6 cups all purpose flour
1 t. baking soda
1 t. baking powder
1 c. butter, at room temperature
2 c. granulated sugar
2 t. vanilla extract
1 1/2 c. sour cream
1 c. butter, room temperature
1 t. vanilla extract
4 c. powdered sugar
6 T. heavy cream
Several drops food coloring
In the bowl of a stand mixer with the flat beater attached, cream the butter and granulated sugar at medium speed until light and fluffy, about 3 minutes. Scrape down the sides of the bowl with a rubber spatula as needed. Add the eggs, one at a time beating until each is incorporated. Add the vanilla and sour cream and beat at low speed until combined.
Add the dry ingredients and beat at low speed until just combined, scraping down the bowl as needed. Dough will be a bit "sticky". Divide dough into two sections. Flatten into rectangles about 1 1/2 inches thick, then wrap with plastic wrap. Chill in the refrigerator overnight or at least two hours until firm.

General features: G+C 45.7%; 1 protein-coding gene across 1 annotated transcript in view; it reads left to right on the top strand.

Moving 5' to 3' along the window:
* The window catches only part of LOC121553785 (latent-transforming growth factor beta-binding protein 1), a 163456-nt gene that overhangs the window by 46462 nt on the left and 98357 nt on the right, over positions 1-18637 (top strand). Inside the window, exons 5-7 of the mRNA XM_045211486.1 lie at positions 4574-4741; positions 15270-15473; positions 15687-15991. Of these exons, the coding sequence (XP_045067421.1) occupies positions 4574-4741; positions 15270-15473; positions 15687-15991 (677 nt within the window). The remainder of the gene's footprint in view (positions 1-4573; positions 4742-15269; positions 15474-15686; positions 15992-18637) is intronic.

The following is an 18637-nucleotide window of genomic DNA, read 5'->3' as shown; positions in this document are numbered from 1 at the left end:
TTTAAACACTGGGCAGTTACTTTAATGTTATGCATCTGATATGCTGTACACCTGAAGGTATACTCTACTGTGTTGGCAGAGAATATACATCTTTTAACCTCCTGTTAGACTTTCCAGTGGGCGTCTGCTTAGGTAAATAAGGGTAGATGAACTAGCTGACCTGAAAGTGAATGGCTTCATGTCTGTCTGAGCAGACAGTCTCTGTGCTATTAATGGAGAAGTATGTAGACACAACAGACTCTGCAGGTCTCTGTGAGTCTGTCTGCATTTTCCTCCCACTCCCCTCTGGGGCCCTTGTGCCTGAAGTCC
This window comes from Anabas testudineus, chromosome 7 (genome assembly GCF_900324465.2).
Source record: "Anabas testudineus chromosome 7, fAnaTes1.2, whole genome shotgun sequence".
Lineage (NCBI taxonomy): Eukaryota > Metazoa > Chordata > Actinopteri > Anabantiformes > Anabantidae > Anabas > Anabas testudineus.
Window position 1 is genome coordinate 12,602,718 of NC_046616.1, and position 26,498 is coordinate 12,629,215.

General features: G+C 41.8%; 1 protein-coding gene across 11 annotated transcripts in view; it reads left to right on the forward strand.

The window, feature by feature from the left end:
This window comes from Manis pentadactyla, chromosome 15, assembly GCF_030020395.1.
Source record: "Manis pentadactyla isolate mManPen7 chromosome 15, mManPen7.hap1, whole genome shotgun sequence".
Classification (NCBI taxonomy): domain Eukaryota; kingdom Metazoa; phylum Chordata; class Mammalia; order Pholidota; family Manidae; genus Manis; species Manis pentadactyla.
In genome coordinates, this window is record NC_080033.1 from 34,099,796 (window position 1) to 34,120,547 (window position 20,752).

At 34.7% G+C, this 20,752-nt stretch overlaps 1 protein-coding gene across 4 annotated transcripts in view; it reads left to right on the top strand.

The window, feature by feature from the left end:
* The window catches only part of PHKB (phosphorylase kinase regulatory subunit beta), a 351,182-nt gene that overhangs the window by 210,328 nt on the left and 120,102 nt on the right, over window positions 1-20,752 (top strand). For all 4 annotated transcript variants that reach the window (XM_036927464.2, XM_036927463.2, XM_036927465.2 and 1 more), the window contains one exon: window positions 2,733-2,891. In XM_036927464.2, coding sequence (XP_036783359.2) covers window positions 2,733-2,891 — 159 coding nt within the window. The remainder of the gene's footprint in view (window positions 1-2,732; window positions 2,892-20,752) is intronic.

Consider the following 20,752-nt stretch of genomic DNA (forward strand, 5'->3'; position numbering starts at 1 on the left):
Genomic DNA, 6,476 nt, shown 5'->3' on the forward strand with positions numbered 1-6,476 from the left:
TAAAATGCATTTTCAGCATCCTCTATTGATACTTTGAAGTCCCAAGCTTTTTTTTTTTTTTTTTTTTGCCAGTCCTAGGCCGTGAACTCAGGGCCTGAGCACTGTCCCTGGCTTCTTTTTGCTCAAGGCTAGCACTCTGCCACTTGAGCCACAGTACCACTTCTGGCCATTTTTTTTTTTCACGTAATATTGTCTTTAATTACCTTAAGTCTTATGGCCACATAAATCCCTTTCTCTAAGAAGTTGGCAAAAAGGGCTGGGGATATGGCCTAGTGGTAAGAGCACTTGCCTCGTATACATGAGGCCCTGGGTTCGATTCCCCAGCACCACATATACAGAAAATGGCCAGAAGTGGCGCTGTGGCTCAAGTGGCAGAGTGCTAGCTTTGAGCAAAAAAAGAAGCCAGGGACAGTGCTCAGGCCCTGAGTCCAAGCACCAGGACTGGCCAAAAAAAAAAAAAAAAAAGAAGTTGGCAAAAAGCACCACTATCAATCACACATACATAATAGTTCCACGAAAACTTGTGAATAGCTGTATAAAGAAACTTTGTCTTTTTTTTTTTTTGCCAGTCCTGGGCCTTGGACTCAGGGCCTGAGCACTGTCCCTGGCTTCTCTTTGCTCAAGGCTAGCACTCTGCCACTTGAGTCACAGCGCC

Preheat the oven to 425 degrees. Line 2 large baking sheets with parchment paper or spray them with nonstick cooking spray, set aside.
Use the plastic wrap that you chilled the dough in. Dust the top of the dough and then flip and flour the other side, keeping it on the plastic wrap. With a rolling pin, roll the dough out to 1/4-inch thickness. Using a 2 1/2-inch round cookie cutter, cut out circles and transfer to a baking sheet. Bake for 7 minutes, until pale golden. Immediately transfer cookies to a wire rack to cool. Best to work in small batches while keeping the remainder of the dough chilled.
To make the frosting, in the bowl of a stand mixer fitted with the paddle attachment, cream together the butter and vanilla. Slowly beat in the powdered sugar. Once smooth and creamy, add in heavy cream, 1 tablespoon at a time until the desired spreading consistency is achieved. If desired, add food coloring and beat until combined.
Once cookies have cooled completely, frost and add sprinkles. Allow frosting to set, then store in an air-tight container. Let cookies sit for several hours before serving to allow the flavors to develop.
Makes approximately: 5 to 6 dozen cookies (will vary on the thickness of the dough)